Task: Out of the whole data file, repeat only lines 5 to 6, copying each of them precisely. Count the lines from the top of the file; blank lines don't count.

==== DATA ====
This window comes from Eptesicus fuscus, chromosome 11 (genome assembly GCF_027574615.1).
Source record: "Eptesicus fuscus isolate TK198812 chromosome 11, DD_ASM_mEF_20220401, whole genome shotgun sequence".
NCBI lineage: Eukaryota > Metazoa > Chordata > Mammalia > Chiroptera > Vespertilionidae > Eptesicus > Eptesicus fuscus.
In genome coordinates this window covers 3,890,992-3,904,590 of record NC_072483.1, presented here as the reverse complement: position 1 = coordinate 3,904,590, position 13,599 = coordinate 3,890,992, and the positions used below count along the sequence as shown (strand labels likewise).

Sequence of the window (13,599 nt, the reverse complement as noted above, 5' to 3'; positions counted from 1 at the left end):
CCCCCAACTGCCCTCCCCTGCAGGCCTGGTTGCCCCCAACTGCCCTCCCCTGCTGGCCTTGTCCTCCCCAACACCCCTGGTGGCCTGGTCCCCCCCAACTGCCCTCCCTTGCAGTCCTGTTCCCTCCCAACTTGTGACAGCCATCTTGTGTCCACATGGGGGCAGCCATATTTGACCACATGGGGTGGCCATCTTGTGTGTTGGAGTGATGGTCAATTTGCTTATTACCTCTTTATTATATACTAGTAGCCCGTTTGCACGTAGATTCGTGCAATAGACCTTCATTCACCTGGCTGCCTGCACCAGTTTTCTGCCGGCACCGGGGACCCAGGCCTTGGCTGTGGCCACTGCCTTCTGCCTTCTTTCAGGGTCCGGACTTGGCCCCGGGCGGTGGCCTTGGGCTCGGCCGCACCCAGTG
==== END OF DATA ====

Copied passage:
Sequence of the window (13,599 nt, the reverse complement as noted above, 5' to 3'; positions counted from 1 at the left end):
CCCCCAACTGCCCTCCCCTGCAGGCCTGGTTGCCCCCAACTGCCCTCCCCTGCTGGCCTTGTCCTCCCCAACACCCCTGGTGGCCTGGTCCCCCCCAACTGCCCTCCCTTGCAGTCCTGTTCCCTCCCAACTTGTGACAGCCATCTTGTGTCCACATGGGGGCAGCCATATTTGACCACATGGGGTGGCCATCTTGTGTGTTGGAGTGATGGTCAATTTGCTTATTACCTCTTTATTATATACTAGTAGCCCGTTTGCACGTAGATTCGTGCAATAGACCTTCATTCACCTGGCTGCCTGCACCAGTTTTCTGCCGGCACCGGGGACCCAGGCCTTGGCTGTGGCCACTGCCTTCTGCCTTCTTTCAGGGTCCGGACTTGGCCCCGGGCGGTGGCCTTGGGCTCGGCCGCACCCAGTG